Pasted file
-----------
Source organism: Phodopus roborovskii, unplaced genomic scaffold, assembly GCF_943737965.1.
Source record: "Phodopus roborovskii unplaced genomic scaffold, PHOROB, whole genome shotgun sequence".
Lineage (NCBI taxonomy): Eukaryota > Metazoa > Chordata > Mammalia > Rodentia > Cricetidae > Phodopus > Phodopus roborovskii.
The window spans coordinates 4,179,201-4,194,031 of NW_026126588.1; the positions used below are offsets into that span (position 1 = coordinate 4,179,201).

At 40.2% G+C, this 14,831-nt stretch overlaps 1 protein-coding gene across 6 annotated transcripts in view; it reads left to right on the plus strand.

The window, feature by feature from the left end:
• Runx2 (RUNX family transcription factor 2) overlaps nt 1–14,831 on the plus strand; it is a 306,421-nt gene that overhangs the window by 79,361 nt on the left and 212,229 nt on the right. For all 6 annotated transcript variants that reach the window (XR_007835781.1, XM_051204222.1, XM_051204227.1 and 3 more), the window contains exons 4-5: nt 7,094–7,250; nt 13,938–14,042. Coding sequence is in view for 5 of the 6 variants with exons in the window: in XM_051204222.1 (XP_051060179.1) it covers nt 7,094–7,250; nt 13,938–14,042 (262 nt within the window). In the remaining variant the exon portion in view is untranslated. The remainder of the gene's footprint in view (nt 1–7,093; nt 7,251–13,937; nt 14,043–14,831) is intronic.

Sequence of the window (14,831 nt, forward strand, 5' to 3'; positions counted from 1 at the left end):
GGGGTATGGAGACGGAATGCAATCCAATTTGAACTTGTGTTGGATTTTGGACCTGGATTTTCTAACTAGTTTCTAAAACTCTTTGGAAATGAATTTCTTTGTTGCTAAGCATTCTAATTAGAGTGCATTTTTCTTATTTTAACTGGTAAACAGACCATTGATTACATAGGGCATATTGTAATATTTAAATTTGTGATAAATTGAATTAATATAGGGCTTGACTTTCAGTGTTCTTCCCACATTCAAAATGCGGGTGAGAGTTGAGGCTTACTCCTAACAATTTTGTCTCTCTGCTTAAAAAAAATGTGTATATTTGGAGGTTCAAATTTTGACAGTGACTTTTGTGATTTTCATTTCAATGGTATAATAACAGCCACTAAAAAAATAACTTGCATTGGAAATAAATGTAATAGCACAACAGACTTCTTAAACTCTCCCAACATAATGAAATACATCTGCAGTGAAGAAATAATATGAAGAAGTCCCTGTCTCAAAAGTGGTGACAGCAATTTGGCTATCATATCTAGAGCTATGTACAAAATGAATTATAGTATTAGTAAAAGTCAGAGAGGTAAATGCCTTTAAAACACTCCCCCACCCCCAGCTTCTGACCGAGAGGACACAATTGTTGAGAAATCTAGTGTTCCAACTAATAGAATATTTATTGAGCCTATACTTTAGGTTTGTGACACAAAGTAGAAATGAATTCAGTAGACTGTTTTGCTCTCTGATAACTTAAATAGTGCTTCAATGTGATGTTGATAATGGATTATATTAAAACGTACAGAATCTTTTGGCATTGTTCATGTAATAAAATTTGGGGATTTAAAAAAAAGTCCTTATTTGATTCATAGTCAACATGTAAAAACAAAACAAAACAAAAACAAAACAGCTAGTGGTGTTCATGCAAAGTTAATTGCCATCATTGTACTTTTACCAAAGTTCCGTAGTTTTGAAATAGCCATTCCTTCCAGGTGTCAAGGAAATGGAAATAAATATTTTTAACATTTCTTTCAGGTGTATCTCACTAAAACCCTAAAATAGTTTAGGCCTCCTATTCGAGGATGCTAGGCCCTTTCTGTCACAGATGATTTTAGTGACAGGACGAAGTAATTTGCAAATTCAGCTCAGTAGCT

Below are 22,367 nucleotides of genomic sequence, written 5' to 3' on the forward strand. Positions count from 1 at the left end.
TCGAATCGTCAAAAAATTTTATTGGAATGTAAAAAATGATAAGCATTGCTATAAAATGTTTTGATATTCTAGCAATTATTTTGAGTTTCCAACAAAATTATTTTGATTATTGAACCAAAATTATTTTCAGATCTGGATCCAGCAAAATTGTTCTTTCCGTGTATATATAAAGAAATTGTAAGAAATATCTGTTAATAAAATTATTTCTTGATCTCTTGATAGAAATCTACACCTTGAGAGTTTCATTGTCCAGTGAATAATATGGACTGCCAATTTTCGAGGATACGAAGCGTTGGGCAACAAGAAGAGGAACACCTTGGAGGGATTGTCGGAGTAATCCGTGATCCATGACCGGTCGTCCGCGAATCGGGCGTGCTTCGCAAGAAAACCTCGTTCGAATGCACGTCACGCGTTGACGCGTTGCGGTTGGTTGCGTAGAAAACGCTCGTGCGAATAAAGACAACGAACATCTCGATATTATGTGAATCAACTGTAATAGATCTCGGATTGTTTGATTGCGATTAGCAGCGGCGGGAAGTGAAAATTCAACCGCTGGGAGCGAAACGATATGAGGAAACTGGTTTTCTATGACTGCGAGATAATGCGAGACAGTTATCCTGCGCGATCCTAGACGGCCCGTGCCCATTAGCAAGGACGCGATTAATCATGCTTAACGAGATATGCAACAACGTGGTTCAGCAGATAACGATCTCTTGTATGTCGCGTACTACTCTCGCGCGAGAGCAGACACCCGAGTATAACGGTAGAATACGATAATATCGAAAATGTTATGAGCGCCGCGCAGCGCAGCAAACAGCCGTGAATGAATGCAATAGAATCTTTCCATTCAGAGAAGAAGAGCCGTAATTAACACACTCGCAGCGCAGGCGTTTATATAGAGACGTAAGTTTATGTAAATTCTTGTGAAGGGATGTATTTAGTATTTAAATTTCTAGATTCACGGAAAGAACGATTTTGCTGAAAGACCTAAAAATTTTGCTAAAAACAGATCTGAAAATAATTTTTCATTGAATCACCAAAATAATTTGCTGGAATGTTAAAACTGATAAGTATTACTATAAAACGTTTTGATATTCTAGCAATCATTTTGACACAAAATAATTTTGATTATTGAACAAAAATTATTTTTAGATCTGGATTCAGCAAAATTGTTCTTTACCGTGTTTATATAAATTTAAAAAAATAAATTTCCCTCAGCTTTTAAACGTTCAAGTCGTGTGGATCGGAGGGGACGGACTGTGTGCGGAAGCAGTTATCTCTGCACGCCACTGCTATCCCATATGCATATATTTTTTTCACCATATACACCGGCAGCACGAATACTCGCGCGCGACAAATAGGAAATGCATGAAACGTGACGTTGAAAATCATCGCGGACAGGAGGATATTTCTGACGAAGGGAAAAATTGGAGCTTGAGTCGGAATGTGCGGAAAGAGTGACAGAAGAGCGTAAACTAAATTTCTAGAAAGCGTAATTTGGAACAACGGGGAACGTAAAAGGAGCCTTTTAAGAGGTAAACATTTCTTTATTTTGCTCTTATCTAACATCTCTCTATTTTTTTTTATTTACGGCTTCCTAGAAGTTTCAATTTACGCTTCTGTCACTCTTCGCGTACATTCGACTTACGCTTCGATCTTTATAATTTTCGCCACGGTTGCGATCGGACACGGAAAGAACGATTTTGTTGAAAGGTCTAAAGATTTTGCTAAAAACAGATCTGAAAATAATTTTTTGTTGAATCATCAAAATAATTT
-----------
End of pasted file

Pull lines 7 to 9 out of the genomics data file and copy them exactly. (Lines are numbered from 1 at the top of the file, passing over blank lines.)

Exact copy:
• Runx2 (RUNX family transcription factor 2) overlaps nt 1–14,831 on the plus strand; it is a 306,421-nt gene that overhangs the window by 79,361 nt on the left and 212,229 nt on the right. For all 6 annotated transcript variants that reach the window (XR_007835781.1, XM_051204222.1, XM_051204227.1 and 3 more), the window contains exons 4-5: nt 7,094–7,250; nt 13,938–14,042. Coding sequence is in view for 5 of the 6 variants with exons in the window: in XM_051204222.1 (XP_051060179.1) it covers nt 7,094–7,250; nt 13,938–14,042 (262 nt within the window). In the remaining variant the exon portion in view is untranslated. The remainder of the gene's footprint in view (nt 1–7,093; nt 7,251–13,937; nt 14,043–14,831) is intronic.

Sequence of the window (14,831 nt, forward strand, 5' to 3'; positions counted from 1 at the left end):
GGGGTATGGAGACGGAATGCAATCCAATTTGAACTTGTGTTGGATTTTGGACCTGGATTTTCTAACTAGTTTCTAAAACTCTTTGGAAATGAATTTCTTTGTTGCTAAGCATTCTAATTAGAGTGCATTTTTCTTATTTTAACTGGTAAACAGACCATTGATTACATAGGGCATATTGTAATATTTAAATTTGTGATAAATTGAATTAATATAGGGCTTGACTTTCAGTGTTCTTCCCACATTCAAAATGCGGGTGAGAGTTGAGGCTTACTCCTAACAATTTTGTCTCTCTGCTTAAAAAAAATGTGTATATTTGGAGGTTCAAATTTTGACAGTGACTTTTGTGATTTTCATTTCAATGGTATAATAACAGCCACTAAAAAAATAACTTGCATTGGAAATAAATGTAATAGCACAACAGACTTCTTAAACTCTCCCAACATAATGAAATACATCTGCAGTGAAGAAATAATATGAAGAAGTCCCTGTCTCAAAAGTGGTGACAGCAATTTGGCTATCATATCTAGAGCTATGTACAAAATGAATTATAGTATTAGTAAAAGTCAGAGAGGTAAATGCCTTTAAAACACTCCCCCACCCCCAGCTTCTGACCGAGAGGACACAATTGTTGAGAAATCTAGTGTTCCAACTAATAGAATATTTATTGAGCCTATACTTTAGGTTTGTGACACAAAGTAGAAATGAATTCAGTAGACTGTTTTGCTCTCTGATAACTTAAATAGTGCTTCAATGTGATGTTGATAATGGATTATATTAAAACGTACAGAATCTTTTGGCATTGTTCATGTAATAAAATTTGGGGATTTAAAAAAAAGTCCTTATTTGATTCATAGTCAACATGTAAAAACAAAACAAAACAAAAACAAAACAGCTAGTGGTGTTCATGCAAAGTTAATTGCCATCATTGTACTTTTACCAAAGTTCCGTAGTTTTGAAATAGCCATTCCTTCCAGGTGTCAAGGAAATGGAAATAAATATTTTTAACATTTCTTTCAGGTGTATCTCACTAAAACCCTAAAATAGTTTAGGCCTCCTATTCGAGGATGCTAGGCCCTTTCTGTCACAGATGATTTTAGTGACAGGACGAAGTAATTTGCAAATTCAGCTCAGTAGCT